“Anoxia related diseases are the major causes of death in the industrialized world. We have here a situation where evolution has solved the problem of anoxic survival millions of years ago, something that medical science has struggled with for decades with limited success”, says Professor Göran Nilsson who will be presenting his latest results at the Annual Meeting for the Society for Experimental Biology on Friday 7th April [session A9].
"Electron microscope image showing gills before and after exposure to anoxic conditions" (Supplied by G. Nilsson)
The researchers have found that this extraordinary fish can change the structure of its gills to avoid becoming anoxic. In addition its blood has a much higher affinity for oxygen than any other vertebrate, and it makes tranquilizers and produces alcohol when oxygen supplies are limited. These mechanisms allow the fish to survive for days or even months without oxygen depending on the temperature, whilst still maintaining physical activity.
Vicky Just | alfa
Scientists spin artificial silk from whey protein
24.01.2017 | Deutsches Elektronen-Synchrotron DESY
Choreographing the microRNA-target dance
24.01.2017 | UT Southwestern Medical Center
A Swedish-German team of researchers has cleared up a key process for the artificial production of silk. With the help of the intense X-rays from DESY's...
For the first time ever, a cloud of ultra-cold atoms has been successfully created in space on board of a sounding rocket. The MAIUS mission demonstrates that quantum optical sensors can be operated even in harsh environments like space – a prerequi-site for finding answers to the most challenging questions of fundamental physics and an important innovation driver for everyday applications.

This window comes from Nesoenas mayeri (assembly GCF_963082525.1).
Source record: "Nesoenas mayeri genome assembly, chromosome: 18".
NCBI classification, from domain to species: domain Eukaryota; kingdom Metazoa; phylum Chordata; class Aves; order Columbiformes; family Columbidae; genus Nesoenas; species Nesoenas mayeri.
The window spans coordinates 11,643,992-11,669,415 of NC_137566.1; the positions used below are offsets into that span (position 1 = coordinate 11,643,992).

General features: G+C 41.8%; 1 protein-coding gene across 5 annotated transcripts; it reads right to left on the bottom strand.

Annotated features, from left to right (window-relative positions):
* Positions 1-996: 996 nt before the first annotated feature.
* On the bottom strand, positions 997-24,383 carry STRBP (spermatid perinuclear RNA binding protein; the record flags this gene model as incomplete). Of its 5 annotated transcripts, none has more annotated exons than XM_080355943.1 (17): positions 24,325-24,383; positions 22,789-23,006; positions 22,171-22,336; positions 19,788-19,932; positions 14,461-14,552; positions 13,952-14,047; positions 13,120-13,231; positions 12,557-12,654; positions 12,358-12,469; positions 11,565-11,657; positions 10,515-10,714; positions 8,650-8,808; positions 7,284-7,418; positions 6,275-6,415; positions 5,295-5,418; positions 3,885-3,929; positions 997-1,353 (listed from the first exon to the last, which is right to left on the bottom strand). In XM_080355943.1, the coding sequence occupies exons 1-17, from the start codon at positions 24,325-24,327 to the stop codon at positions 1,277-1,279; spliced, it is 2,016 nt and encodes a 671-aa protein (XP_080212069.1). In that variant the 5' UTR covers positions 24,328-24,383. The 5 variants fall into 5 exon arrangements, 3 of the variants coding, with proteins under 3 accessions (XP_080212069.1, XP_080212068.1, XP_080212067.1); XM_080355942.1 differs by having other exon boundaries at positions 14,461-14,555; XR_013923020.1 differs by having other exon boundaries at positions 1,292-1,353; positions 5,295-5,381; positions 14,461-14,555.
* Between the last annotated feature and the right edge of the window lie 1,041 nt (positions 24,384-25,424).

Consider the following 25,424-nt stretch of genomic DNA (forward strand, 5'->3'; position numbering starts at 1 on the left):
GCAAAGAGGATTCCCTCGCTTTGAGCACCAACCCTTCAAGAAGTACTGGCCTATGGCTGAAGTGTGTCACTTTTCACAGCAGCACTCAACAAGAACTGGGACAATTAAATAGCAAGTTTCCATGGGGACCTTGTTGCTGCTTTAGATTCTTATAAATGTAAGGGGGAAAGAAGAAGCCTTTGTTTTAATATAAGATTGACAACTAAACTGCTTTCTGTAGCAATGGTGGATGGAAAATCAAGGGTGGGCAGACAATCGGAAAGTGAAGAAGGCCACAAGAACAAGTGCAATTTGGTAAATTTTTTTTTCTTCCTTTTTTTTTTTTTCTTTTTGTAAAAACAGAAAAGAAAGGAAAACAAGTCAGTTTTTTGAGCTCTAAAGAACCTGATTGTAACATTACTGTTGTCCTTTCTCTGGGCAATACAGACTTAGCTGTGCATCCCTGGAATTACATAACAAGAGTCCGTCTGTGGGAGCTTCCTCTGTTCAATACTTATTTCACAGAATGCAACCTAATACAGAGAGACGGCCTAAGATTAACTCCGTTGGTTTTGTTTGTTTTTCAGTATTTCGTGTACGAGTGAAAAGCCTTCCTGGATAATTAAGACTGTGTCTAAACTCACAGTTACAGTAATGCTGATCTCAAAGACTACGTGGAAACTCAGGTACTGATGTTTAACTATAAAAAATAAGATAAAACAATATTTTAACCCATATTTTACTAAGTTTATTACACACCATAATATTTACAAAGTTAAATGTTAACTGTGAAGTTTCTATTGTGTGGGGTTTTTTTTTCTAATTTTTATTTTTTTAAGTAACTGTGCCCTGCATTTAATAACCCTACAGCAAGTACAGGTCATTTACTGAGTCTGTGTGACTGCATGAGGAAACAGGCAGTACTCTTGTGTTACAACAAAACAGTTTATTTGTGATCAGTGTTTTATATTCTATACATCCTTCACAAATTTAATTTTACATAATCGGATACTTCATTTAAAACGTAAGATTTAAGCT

According to Albert Einstein's Equivalence Principle, all bodies are accelerated at the same rate by the Earth's gravity, regardless of their properties. This...
An important step towards a completely new experimental access to quantum physics has been made at University of Konstanz. The team of scientists headed by...
Yersiniae cause severe intestinal infections. Studies using Yersinia pseudotuberculosis as a model organism aim to elucidate the infection mechanisms of these...
Researchers from the University of Hamburg in Germany, in collaboration with colleagues from the University of Aarhus in Denmark, have synthesized a new superconducting material by growing a few layers of an antiferromagnetic transition-metal chalcogenide on a bismuth-based topological insulator, both being non-superconducting materials.
While superconductivity and magnetism are generally believed to be mutually exclusive, surprisingly, in this new material, superconducting correlations...
19.01.2017 | Event News
10.01.2017 | Event News
09.01.2017 | Event News
24.01.2017 | Physics and Astronomy
24.01.2017 | Life Sciences
24.01.2017 | Health and Medicine